All federally funded human subjects research, and at many institutions, all human subjects research, must be approved by an Institutional Review Board (IRB). The IRB is an independently functioning committee charged with reviewing human subjects research to ensure that participants are protected according to accepted ethical standards and regulatory requirements. IRBs can be based within an institution (such as a university or hospital) or can be an independent IRB that reviews studies for a variety of institutions and research groups. All IRB operate according to federal regulations.
Some researchers, especially those new to human subjects research, can find the process of obtaining IRB approval daunting. As IRB reviewers, we can assure you that the IRB firmly believes in the benefits of research but knows that these benefits can only be fully realized if the research is compliant and done in a manner that protects research participants. This 2-part Blog series is based on the many years of experience of the Learn eCORE founders, Drs. Ann Hardy and Sherry Mills, in conducting ethical reviews of research and offers key tips for IRB submissions and to highlight some common errors seen during IRB review process. While IRBs all have their own procedures, all are following the same basic regulatory requirements described in the 2018 Basic HHS Policy for the Protection of Human Research Subjects, often referred to as the revised Common Rule. Almost all federal agencies that support human subjects research follow the Common Rule.
In these blogs, the term” IRB Application” refers to an IRB-specific form, completed by an investigator, describing the study for which IRB approval is being sought. This may be done within a larger electronic IRB management system or may use a simple document template. We use the term “IRB Submission” to refer to all the study materials that must be submitted for IRB review, such as the IRB application, consent documents, and other related study materials.
Key Tips for IRB Submissions:
1. Your IRB is a great resource for help in preparing your submission. Make sure to review any materials they have developed for investigators before starting your submission. If investigators have specific questions, contact the IRB staff directly. IRBs generally are very willing to work with investigators to improve the quality of IRB submissions.
2. Understand the criteria IRB members use to determine whether a proposed research study is acceptable:
The Common Rule lays out specific criteria that all IRBs must use to approve proposed research studies
(section 46.111). Researchers should become familiar with these criteria. Think of this as being told exactly what topics will be on a test. Once researchers understand exactly what IRBs are looking for, it is much easier to craft a successful IRB submission. Unfortunately, many researchers are not aware that these criteria exist. This can result in their submission being returned simply for missing one of these key components. IRB submission requirements may vary in format and process across IRBs, but all are gathering information that the IRB needs to determine if these regulatory criteria are satisfied. Researchers can use these criteria as a checklist for an IRB application. Criteria for approval can be found in section 46.111 of the regulations.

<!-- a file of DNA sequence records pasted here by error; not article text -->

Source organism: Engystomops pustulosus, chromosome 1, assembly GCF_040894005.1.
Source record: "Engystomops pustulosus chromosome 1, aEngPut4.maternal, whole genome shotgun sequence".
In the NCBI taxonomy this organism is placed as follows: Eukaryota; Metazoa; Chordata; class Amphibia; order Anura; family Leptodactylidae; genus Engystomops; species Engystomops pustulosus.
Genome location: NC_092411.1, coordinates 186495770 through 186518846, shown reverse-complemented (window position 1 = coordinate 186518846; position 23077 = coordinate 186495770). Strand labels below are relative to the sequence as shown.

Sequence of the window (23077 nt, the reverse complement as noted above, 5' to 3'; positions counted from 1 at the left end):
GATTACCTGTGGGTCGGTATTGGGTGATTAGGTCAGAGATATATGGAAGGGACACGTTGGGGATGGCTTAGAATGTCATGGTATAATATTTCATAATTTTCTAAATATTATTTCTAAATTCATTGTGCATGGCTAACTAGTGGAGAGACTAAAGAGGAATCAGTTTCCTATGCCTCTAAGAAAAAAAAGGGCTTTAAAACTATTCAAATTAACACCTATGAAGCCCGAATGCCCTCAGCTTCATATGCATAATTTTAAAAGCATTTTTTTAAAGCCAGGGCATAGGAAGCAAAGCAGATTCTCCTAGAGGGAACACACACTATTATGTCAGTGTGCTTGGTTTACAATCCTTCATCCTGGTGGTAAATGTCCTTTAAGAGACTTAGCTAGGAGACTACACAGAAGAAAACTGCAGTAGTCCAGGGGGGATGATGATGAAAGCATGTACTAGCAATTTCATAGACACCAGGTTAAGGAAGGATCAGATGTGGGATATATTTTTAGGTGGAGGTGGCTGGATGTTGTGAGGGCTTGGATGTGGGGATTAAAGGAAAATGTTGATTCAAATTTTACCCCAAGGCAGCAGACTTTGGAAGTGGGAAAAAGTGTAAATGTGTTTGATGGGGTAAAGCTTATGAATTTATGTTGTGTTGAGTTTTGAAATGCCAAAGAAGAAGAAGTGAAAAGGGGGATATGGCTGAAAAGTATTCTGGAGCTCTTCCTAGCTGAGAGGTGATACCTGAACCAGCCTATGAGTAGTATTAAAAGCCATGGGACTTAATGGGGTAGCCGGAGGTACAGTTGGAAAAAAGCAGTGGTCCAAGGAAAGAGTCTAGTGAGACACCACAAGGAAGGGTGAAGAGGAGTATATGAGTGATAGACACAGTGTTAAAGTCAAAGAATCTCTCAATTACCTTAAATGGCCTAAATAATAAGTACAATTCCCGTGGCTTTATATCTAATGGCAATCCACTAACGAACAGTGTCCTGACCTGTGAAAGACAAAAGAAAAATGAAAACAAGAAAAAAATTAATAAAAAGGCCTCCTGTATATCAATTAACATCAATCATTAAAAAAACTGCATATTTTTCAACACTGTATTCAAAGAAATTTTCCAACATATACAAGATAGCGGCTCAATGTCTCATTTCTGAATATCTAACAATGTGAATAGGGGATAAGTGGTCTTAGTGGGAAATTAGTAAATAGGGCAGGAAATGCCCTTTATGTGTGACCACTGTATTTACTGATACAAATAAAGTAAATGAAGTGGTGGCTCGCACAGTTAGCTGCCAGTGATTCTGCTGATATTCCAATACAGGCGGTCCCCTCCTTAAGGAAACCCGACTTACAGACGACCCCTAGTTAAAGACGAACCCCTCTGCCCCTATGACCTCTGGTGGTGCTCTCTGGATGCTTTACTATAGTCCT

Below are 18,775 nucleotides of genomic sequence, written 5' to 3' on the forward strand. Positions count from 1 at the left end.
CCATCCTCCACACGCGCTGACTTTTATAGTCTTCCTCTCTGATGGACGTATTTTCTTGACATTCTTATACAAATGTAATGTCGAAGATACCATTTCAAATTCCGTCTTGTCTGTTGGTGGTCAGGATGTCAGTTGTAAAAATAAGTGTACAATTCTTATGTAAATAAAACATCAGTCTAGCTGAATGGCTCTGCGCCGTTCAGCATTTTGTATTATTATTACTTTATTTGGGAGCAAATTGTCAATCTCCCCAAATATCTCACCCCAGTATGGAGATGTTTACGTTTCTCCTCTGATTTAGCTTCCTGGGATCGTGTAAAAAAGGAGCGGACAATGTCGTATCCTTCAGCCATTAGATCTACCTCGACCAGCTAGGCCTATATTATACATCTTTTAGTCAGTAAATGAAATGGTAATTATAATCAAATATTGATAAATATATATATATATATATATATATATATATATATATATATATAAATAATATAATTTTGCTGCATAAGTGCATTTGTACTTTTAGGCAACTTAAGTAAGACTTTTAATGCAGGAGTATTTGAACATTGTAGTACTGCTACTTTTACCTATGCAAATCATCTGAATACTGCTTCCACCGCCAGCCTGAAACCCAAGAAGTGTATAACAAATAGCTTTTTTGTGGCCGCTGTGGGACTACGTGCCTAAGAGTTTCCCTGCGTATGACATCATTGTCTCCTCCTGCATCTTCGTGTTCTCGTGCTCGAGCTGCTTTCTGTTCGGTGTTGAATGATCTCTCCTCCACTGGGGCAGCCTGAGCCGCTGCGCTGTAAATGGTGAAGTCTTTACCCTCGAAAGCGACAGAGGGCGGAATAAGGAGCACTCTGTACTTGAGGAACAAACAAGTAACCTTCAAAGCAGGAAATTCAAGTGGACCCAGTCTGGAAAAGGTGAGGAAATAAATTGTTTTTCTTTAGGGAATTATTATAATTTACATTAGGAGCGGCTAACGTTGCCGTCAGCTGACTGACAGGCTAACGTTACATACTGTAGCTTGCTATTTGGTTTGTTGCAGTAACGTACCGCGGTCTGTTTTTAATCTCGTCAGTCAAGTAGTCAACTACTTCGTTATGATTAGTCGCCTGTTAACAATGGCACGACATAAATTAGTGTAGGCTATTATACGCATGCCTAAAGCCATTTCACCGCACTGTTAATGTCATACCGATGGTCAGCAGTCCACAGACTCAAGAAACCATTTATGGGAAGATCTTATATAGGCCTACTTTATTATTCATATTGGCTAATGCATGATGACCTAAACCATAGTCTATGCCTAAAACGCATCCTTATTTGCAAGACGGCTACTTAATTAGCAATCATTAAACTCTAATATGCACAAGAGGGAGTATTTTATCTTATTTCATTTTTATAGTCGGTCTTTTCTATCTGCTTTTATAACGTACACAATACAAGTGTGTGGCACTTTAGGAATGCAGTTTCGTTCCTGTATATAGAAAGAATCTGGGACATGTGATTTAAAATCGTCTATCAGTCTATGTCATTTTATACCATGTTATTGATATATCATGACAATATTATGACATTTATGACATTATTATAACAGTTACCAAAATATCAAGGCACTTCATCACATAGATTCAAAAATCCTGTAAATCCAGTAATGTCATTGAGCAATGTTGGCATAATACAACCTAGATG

The Common Rule also describes specific requirements of informed consent, including:
a. General requirements about consent in 46.117 (a) regarding the process, including the new requirement that informed consent begin with presentation of key information needed to help a person decide about whether to participate in a research study
b. Basic elements of consent in 46.117(b) that describes information that must be addressed in all consent forms
c. Additional Elements of consent in 46.117(c) are only needed when appropriate for a particular study.
Some IRBs have used these requirements to create consent form templates. For researchers that do not have a template, we suggest using these requirements as a starting point for creating your consent document and/or using them as a checklist to ensure all are covered before submitting your consent documents to the IRB.
3. Be prepared to describe the entire study from participant recruitment through to what happens when the study ends. Regardless of the format of an IRB submission, the IRB will need to know it all the details of a study, such as:
a. Who is being recruiting and how are potential participants found and made aware of the study?
b. Describe any screening of potential participants.
c. Provide details on all research procedures. Be sure to distinguish research procedures from procedures that are separate from the research, such as standard health care procedures (standard of care) provided to everyone regardless of the research
d. Most IRBs want to review everything that participants will see, such as flyers and other recruitment announcements, emails, data collection forms, referrals to be given, etc., so be prepared to provide electronic versions of these.
e. What happens when the study ends? For example:
i. Will results be shared with participant?
ii. What happens to the data?
iii. Could participants be asked to participate in future research?
f. Identify all potential risks and possible benefits associated with being in the research (to study participants or to society in general). Remember that risks are more than physical and can include psycho-social and legal/social risks. Specifically discuss how participant privacy and the confidentiality of research data will be maintained.
Learn eCORE has created an IRB submission Toolkit that describes these and other tips and includes a useful checklist. Click here to get your copy of this useful tool.
Both versions of the Learn eCORE human subjects research training courses teach about IRB’s and the regulatory requirements for IRB approval.